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Steamboat Fleet, Chelsea

Impression: Freer Gallery of Art
Freer Gallery of Art
Number: 155
Date: 1875/1877
Medium: drypoint
Size: 139 x 215 mm
Signed: no
Inscribed: no
Set/Publication: 'Cancelled Plates', 1879
No. of States: 2
Known impressions: 19
Catalogues: K.156; M.153; W.223
Impressions taken from this plate  (19)


bridge, paddle-steamer, river, rowing boat, steamboat, warehouse.


The subject is a fleet of steamboats, as reflected in the various titles, as follows:

Possibly 'Steamboats laid up' (1877, Charles Augustus Howell (1840?-1890)). 1
'Steamboat Fleet' (1886, Frederick Wedmore (1844-1921)). 2
'Steam boats fleet Chelsea' (1887, Whistler). 3
'Steamboat's Fleet, Chelsea' (1892, Sotheby's). 4
'The Steamboat Fleet' (1903/1935, possibly Rosalind Birnie Philip (1873-1958)). 5
'Opposite Lindsay Row, or Steamboat Fleet' (1904, Grolier Club). 6
'Steamboat-Fleet' (1909, Howard Mansfield (1849-1938)). 7

It is curious that this title was not recorded by Whistler in his studio inventories. 'Steamboats laid up', sold in 1877, could equally have referred to Steamboats off the Tower [156], and so is not a reliable title.

However, the title 'Steam boats fleet Chelsea', as sold by Whistler in 1887, was confirmed by Sotheby's in 1892, and forms the basis for the current title, 'Steamboat Fleet, Chelsea'.

1: C. A. Howell to Whistler, [6-15 Nov. 1877], GUW #02178; 9-11 Nov. [1877], #12738.

2: Wedmore 1886 A (cat. no. 223).

3: To Dowdeswell's, 27 July 1887, GUW #13024.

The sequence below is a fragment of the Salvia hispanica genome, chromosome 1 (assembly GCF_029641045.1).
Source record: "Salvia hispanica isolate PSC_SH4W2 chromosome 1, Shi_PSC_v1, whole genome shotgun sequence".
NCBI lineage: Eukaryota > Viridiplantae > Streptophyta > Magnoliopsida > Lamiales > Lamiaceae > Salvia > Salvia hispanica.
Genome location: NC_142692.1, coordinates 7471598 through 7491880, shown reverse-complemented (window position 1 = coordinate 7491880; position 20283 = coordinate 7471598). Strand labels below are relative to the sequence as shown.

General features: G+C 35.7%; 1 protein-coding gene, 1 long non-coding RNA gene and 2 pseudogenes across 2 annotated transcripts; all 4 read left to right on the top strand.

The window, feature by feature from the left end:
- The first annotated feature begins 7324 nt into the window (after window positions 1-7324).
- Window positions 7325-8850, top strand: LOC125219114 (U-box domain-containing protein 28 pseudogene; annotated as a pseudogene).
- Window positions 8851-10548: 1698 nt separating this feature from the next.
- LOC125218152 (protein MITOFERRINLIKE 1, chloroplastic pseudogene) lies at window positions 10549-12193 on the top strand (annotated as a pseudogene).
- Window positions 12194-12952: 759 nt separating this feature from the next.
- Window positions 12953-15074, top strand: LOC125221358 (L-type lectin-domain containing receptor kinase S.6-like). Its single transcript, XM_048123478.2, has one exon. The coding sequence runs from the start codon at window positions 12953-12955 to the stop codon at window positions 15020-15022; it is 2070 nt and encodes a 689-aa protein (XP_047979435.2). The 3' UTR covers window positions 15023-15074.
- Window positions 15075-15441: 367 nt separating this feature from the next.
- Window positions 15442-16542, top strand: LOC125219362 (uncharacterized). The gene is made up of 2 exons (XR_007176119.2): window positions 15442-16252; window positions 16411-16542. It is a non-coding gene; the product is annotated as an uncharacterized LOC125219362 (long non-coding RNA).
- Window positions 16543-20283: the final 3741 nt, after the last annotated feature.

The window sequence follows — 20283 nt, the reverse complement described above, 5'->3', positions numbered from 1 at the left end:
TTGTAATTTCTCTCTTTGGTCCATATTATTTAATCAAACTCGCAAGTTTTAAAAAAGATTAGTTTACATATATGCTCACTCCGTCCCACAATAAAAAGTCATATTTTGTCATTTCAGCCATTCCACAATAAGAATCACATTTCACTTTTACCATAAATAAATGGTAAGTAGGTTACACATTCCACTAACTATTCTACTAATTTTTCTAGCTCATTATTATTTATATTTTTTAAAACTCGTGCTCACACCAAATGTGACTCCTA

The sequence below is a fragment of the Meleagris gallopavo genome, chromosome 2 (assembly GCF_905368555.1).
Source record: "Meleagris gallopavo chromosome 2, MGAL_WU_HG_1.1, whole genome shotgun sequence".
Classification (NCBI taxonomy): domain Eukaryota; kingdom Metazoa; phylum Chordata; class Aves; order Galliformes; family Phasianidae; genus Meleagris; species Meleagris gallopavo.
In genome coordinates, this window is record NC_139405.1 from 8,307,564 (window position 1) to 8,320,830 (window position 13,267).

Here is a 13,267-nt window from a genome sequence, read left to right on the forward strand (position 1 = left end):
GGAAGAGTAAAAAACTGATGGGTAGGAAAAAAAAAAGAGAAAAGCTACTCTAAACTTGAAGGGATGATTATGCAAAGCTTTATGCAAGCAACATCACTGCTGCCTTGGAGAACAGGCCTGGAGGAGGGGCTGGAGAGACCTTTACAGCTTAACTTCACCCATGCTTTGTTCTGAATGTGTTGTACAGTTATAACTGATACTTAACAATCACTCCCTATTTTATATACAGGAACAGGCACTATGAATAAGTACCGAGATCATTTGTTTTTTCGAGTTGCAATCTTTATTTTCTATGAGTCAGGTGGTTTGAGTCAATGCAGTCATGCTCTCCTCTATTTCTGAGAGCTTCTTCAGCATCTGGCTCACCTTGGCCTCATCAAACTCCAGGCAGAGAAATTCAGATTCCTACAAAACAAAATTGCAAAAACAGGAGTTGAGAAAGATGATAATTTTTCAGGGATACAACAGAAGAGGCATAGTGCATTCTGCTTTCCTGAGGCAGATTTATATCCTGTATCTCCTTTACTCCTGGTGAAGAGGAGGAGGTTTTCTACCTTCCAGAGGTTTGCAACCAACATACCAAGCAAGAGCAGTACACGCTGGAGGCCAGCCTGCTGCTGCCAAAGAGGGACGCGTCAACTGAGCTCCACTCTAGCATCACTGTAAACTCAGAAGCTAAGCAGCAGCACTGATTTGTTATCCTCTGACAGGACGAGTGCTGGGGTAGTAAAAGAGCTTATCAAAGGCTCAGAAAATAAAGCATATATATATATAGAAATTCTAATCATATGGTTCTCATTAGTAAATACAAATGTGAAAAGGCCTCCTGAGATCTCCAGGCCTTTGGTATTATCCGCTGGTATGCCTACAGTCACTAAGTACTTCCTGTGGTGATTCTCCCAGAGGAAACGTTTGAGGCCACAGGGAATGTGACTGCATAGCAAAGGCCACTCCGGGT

4: J. H. Hutchinson sale, 3 March 1892 (lot 321).

5: Envelope containing copper plate, Hunterian Art Gallery.

6: New York 1904a (cat. no. 236).

7: Mansfield 1909 (cat. no. 153).


Three side-wheel paddle steamers are moored at the far side of the River Thames. Behind and to right of them are low warehouses and tall chimneys against a cloudy sky. At far right is a landing-stage and part of a curved iron bridge.


The River Thames, with glimpses of the Battersea shore, as seen from Lindsey Row in Chelsea, London.
Wedmore described it: 'A memorandum in dry-point of little paddle steamers side by side,' implying that it was not drawn on site, but since Whistler could see this view from his house in Lindsey Row it seems more likely that he worked directly from nature. 8

8: Wedmore 1886 A (cat. no. 223).


One of a group of atmospheric studies, which included Price's Candle Factory [166] and Battersea Morn [174], in which Whistler attempted to convey effects of dusk and fog in line, as he did in oil with his 'Nocturnes'.